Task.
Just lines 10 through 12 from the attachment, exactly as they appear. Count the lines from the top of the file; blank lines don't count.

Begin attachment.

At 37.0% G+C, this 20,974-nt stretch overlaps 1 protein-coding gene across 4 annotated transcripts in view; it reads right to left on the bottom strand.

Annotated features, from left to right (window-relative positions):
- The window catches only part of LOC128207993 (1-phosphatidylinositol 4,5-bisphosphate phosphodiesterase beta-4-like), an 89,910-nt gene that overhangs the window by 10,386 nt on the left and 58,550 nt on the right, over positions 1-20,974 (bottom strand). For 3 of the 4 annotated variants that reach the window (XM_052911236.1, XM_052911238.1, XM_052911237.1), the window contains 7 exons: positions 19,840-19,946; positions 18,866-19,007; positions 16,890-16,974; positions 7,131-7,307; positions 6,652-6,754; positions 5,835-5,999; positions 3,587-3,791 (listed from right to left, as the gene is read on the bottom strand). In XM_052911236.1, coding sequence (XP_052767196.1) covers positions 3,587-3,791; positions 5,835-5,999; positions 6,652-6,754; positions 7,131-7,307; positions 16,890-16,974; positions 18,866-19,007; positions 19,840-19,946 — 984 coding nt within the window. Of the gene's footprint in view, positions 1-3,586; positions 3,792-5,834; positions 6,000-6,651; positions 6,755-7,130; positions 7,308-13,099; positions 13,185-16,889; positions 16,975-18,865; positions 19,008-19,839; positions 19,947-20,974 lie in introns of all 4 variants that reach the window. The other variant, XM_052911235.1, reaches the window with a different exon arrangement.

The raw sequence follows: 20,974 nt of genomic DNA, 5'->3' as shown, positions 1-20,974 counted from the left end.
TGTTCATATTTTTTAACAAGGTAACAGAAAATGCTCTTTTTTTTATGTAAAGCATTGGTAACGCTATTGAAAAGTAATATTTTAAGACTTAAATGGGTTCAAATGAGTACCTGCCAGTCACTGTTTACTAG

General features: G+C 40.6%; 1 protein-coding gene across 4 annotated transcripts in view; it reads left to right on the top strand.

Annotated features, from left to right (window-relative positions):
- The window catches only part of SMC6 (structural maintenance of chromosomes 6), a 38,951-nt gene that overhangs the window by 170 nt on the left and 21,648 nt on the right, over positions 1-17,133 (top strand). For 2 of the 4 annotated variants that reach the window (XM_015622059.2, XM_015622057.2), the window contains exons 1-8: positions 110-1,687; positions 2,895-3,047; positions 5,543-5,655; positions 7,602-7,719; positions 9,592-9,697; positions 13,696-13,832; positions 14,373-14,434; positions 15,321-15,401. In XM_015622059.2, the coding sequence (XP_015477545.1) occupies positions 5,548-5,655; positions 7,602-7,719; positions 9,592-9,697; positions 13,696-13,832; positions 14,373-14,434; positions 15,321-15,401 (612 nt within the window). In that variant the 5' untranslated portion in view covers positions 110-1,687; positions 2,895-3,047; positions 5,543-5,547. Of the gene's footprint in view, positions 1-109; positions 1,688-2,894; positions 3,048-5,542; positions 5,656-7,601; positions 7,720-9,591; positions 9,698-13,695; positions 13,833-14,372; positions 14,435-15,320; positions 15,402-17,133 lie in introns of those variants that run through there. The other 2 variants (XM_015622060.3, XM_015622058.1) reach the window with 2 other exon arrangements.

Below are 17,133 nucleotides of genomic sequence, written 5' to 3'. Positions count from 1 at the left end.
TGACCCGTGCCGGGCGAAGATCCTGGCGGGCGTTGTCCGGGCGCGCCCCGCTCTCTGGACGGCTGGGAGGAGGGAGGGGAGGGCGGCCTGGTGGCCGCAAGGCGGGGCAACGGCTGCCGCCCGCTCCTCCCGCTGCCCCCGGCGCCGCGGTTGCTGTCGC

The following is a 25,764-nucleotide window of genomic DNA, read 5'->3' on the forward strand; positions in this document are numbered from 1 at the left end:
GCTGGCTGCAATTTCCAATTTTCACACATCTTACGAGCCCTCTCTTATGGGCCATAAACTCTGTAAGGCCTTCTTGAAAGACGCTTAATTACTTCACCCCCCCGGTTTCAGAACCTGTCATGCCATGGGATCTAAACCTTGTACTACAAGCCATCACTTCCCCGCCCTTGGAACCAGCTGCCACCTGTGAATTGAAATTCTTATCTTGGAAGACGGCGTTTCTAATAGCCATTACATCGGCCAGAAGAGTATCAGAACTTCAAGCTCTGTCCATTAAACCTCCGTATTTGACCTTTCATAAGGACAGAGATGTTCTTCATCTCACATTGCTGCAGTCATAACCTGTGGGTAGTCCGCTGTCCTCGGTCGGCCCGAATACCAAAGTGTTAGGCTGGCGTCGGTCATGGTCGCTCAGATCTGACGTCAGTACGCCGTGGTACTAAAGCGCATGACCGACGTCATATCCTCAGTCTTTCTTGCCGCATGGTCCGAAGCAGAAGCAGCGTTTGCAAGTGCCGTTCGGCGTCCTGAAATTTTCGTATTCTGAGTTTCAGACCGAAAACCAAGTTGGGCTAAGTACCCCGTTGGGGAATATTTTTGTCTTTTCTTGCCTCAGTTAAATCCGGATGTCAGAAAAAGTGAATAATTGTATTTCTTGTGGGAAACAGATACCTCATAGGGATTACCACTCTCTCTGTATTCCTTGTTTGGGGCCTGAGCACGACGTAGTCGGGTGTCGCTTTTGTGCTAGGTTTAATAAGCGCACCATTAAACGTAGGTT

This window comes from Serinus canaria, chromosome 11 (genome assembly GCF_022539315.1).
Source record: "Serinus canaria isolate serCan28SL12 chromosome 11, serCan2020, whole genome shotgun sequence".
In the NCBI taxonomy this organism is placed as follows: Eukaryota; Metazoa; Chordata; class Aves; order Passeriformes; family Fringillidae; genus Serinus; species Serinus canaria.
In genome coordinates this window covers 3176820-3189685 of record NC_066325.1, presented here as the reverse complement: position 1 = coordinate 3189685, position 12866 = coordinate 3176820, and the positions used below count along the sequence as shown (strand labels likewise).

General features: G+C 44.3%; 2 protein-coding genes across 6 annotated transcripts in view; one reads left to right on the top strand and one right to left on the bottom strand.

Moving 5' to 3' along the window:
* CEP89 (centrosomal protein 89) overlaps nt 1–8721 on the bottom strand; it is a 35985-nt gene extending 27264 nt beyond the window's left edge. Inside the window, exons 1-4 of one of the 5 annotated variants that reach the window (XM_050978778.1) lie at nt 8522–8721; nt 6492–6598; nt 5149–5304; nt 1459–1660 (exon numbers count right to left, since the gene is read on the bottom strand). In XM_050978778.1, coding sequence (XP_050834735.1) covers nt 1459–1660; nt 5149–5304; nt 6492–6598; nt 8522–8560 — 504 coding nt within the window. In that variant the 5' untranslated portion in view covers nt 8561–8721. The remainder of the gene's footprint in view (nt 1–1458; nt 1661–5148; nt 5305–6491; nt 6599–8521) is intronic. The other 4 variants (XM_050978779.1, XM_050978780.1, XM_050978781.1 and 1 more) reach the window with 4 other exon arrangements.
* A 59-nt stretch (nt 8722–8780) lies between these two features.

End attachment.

TGACCCGTGCCGGGCGAAGATCCTGGCGGGCGTTGTCCGGGCGCGCCCCGCTCTCTGGACGGCTGGGAGGAGGGAGGGGAGGGCGGCCTGGTGGCCGCAAGGCGGGGCAACGGCTGCCGCCCGCTCCTCCCGCTGCCCCCGGCGCCGCGGTTGCTGTCGC

The following is a 25,764-nucleotide window of genomic DNA, read 5'->3' on the forward strand; positions in this document are numbered from 1 at the left end:
GCTGGCTGCAATTTCCAATTTTCACACATCTTACGAGCCCTCTCTTATGGGCCATAAACTCTGTAAGGCCTTCTTGAAAGACGCTTAATTACTTCACCCCCCCGGTTTCAGAACCTGTCATGCCATGGGATCTAAACCTTGTACTACAAGCCATCACTTCCCCGCCCTTGGAACCAGCTGCCACCTGTGAATTGAAATTCTTATCTTGGAAGACGGCGTTTCTAATAGCCATTACATCGGCCAGAAGAGTATCAGAACTTCAAGCTCTGTCCATTAAACCTCCGTATTTGACCTTTCATAAGGACAGAGATGTTCTTCATCTCACATTGCTGCAGTCATAACCTGTGGGTAGTCCGCTGTCCTCGGTCGGCCCGAATACCAAAGTGTTAGGCTGGCGTCGGTCATGGTCGCTCAGATCTGACGTCAGTACGCCGTGGTACTAAAGCGCATGACCGACGTCATATCCTCAGTCTTTCTTGCCGCATGGTCCGAAGCAGAAGCAGCGTTTGCAAGTGCCGTTCGGCGTCCTGAAATTTTCGTATTCTGAGTTTCAGACCGAAAACCAAGTTGGGCTAAGTACCCCGTTGGGGAATATTTTTGTCTTTTCTTGCCTCAGTTAAATCCGGATGTCAGAAAAAGTGAATAATTGTATTTCTTGTGGGAAACAGATACCTCATAGGGATTACCACTCTCTCTGTATTCCTTGTTTGGGGCCTGAGCACGACGTAGTCGGGTGTCGCTTTTGTGCTAGGTTTAATAAGCGCACCATTAAACGTAGGTT